Jointly developed by two Department of Energy labs, Pacific Northwest National Laboratory and Lawrence Berkeley National Laboratory, the Sensor Suitcase has been licensed by two companies that plan to provide products or services based on the technology. The licensees are GreenPath Energy Solutions and Cultural Quotient.

“Most small commercial building owners believe it costs too much to make their facilities significantly more energy efficient,” said scientist Michael Brambley, who led PNNL’s development team. “But the Sensor Suitcase system can change that. It helps someone with minimal training collect and automatically process building data, which the system uses to generate specific recommendations to improve energy efficiency. The U.S. could reduce its national energy costs by about $5.1 billion if all small commercial buildings used this technology.”

Implementing energy efficiency measures in small commercial buildings has been notoriously difficult, said mechanical engineer Jessica Granderson, who led Berkeley Lab’s development team.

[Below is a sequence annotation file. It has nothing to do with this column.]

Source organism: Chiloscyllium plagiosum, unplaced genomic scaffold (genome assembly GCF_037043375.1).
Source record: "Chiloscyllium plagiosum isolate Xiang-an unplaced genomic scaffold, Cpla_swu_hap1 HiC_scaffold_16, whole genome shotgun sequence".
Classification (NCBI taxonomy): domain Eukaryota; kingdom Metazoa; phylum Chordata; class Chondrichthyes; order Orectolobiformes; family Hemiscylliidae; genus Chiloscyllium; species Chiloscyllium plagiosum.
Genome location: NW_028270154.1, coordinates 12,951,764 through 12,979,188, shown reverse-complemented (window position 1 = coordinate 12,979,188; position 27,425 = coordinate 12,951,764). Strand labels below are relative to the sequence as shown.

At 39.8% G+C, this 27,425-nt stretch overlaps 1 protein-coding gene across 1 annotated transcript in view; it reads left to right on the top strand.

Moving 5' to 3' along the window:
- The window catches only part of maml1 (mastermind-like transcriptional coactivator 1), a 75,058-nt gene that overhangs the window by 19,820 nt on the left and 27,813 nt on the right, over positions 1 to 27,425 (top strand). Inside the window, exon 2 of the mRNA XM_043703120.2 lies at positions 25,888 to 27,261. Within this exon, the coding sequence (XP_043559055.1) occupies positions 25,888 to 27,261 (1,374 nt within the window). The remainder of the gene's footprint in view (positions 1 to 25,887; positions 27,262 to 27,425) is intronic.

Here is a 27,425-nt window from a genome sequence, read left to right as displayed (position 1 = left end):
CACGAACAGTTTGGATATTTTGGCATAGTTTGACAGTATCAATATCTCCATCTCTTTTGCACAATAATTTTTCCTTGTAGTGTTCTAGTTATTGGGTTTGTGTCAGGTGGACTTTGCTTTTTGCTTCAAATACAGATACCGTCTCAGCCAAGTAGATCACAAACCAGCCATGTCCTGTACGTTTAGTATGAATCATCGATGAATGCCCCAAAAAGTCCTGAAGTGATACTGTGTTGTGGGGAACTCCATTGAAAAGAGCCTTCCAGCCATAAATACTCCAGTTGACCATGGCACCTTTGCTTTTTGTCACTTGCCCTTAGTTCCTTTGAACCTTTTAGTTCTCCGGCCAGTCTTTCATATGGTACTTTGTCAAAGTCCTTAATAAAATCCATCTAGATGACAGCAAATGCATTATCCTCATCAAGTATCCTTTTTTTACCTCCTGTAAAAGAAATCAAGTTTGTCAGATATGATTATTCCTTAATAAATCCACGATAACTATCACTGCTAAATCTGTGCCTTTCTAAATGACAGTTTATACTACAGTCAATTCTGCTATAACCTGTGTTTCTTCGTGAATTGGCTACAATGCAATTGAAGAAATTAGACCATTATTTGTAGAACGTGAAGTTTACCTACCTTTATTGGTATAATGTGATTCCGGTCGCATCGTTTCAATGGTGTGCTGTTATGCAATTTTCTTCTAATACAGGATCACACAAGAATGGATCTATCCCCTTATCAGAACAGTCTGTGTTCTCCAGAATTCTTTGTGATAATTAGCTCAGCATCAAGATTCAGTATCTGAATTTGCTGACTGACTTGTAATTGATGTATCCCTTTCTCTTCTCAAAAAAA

“The real innovation is in the streamlining,” said Granderson, who is also a deputy director of Berkeley Lab’s Building Technology and Urban Systems Division. “It’s kind of like the ‘for dummies’ version of how to identify improvements in your building. Instead of hiring a professional engineer to conduct a full energy evaluation, you could get just about anyone to do it.”

The Sensor Suitcase is designed to reduce energy use in existing buildings by finding ways to improve the way they operate, a practice energy-efficiency professionals call “retro-commissioning.” Large commercial buildings often have the resources needed for retro-commissioning, while smaller buildings with 50,000 square feet or less don’t. PNNL and Berkeley Lab developed the Sensor Suitcase to overcome that hurdle.